Modi noted the geopolitical tensions causing disruptions in food and energy supply chains, stressing the need for collaboration with Japan and like-minded countries to continuously address the core concerns of developing countries.

Regarding Russia's invasion of Ukraine, Modi reaffirmed his strong support for an international order based on respect for national sovereignty and territorial integrity, underlining the significance of the UN Charter and international law.

Although India is not a party to the Nuclear Non-Proliferation Treaty and is believed to possess nuclear weapons independently, Modi unequivocally stated that the use of weapons of mass destruction is absolutely unacceptable. He expressed his readiness to work with all countries towards a world without nuclear weapons, a vision promoted by Prime Minister Kishida.

Question 1: What is the significance of your participation in the G7 Summit as the chair of the G20 at this juncture of international affairs?

The G7 and G20 summits are crucial platforms for global cooperation. As the G20 chair, I will represent the perspectives and priorities of the Global South at the G7 Summit in Hiroshima. Strengthening collaboration between the G7 and G20 is vital in addressing global challenges like climate change, supply chain disruptions, economic recovery, energy instability, healthcare, food security, and peace and security. The Special Strategic and Global Partnership between India and Japan provides a strong foundation for our joint efforts, contributing to global cooperation on these issues.

Question 2: How do you view Russia's invasion of Ukraine, and how does India respond to negative reactions regarding its abstention from voting on UN resolutions and increased oil imports from Russia?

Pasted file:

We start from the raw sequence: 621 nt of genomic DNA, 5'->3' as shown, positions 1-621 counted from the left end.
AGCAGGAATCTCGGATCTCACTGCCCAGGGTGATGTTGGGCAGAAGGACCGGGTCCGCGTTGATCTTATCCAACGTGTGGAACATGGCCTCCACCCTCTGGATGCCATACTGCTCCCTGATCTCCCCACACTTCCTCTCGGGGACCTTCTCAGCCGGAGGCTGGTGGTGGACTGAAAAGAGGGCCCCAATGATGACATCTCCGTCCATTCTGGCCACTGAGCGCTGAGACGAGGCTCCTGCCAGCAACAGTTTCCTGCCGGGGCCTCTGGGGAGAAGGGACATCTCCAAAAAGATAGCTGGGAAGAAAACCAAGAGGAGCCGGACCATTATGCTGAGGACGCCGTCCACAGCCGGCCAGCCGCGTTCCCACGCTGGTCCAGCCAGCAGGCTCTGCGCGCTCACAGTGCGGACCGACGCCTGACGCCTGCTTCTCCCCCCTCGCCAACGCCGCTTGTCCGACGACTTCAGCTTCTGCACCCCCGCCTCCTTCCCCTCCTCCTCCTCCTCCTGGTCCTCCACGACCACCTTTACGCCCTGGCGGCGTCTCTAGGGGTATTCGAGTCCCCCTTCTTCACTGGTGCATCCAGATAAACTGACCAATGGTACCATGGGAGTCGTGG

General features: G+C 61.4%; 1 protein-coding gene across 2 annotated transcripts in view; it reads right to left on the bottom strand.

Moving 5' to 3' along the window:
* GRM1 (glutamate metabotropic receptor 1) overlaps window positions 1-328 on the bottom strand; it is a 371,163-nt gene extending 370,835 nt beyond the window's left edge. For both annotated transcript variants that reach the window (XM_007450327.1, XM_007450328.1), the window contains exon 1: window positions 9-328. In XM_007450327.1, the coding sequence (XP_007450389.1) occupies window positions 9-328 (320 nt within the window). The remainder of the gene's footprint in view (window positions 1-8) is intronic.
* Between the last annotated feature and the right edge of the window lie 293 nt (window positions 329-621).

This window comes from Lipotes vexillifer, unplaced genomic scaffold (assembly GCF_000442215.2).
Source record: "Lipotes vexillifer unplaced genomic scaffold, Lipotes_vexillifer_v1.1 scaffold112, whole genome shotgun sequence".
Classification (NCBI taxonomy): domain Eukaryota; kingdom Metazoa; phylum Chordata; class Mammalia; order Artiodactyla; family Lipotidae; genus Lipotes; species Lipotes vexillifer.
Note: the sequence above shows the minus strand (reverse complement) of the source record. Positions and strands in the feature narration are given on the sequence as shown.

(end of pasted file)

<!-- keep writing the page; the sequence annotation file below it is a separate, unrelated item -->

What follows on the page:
India advocates for dialogue and diplomacy to resolve disputes and prioritize the well-being of people affected by rising costs of essentials. India abstained from UN General Assembly resolutions to condemn the invasion but remains committed to upholding the UN Charter, international law, sovereignty, and territorial integrity. India supports a peaceful resolution to the Ukraine crisis and is ready to contribute constructively within the UN and beyond.

Question 3: As a prominent leader of the Global South, how do you view the intensifying rivalries among major powers and how will India work with them to attain global peace and stability?

The world faces challenges like the COVID-19 pandemic, disruptions in supply chains, terrorism, and climate change, disproportionately affecting the developing world. India prioritizes addressing these concerns and emphasizes human-centric development through collaboration with Japan and other partners. India aims to serve as a bridge between different voices, promoting a constructive agenda focused on achieving shared objectives for the betterment of humanity.

Question 4: How will India address China's military expansion in the South China Sea and the East China Sea, and the rising tension in the Taiwan Strait to maintain international law and territorial integrity?

India stands for respecting sovereignty, peaceful resolution of disputes, and adherence to international law. India is committed to protecting its sovereignty and integrity while promoting peaceful resolution of maritime disputes based on international law. India has successfully resolved land and maritime boundaries with Bangladesh, showcasing its approach.

Disclaimer: This is an approximate translation of the Prime Minister's interview. The original interview published in Japanese language and may be accessed here